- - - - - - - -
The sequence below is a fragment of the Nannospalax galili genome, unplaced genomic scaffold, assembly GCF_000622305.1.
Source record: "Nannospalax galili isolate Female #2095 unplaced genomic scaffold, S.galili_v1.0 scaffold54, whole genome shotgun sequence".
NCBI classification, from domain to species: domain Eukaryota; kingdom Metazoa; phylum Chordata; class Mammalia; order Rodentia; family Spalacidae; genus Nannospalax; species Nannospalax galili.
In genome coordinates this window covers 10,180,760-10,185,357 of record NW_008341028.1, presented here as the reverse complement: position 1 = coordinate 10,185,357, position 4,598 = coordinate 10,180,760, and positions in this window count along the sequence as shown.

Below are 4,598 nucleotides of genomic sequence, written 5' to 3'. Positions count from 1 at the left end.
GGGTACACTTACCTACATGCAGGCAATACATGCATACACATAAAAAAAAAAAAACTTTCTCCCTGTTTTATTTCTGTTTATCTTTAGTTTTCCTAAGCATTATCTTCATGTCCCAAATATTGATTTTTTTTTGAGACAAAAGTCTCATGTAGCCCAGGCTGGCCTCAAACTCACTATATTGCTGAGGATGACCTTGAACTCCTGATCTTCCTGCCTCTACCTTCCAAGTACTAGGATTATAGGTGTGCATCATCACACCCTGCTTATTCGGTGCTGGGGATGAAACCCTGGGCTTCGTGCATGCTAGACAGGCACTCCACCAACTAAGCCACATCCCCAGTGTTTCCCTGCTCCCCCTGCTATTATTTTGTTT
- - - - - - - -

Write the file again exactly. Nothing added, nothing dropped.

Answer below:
The sequence below is a fragment of the Nannospalax galili genome, unplaced genomic scaffold, assembly GCF_000622305.1.
Source record: "Nannospalax galili isolate Female #2095 unplaced genomic scaffold, S.galili_v1.0 scaffold54, whole genome shotgun sequence".
NCBI classification, from domain to species: domain Eukaryota; kingdom Metazoa; phylum Chordata; class Mammalia; order Rodentia; family Spalacidae; genus Nannospalax; species Nannospalax galili.
In genome coordinates this window covers 10,180,760-10,185,357 of record NW_008341028.1, presented here as the reverse complement: position 1 = coordinate 10,185,357, position 4,598 = coordinate 10,180,760, and positions in this window count along the sequence as shown.

Below are 4,598 nucleotides of genomic sequence, written 5' to 3'. Positions count from 1 at the left end.
GGGTACACTTACCTACATGCAGGCAATACATGCATACACATAAAAAAAAAAAAACTTTCTCCCTGTTTTATTTCTGTTTATCTTTAGTTTTCCTAAGCATTATCTTCATGTCCCAAATATTGATTTTTTTTTGAGACAAAAGTCTCATGTAGCCCAGGCTGGCCTCAAACTCACTATATTGCTGAGGATGACCTTGAACTCCTGATCTTCCTGCCTCTACCTTCCAAGTACTAGGATTATAGGTGTGCATCATCACACCCTGCTTATTCGGTGCTGGGGATGAAACCCTGGGCTTCGTGCATGCTAGACAGGCACTCCACCAACTAAGCCACATCCCCAGTGTTTCCCTGCTCCCCCTGCTATTATTTTGTTT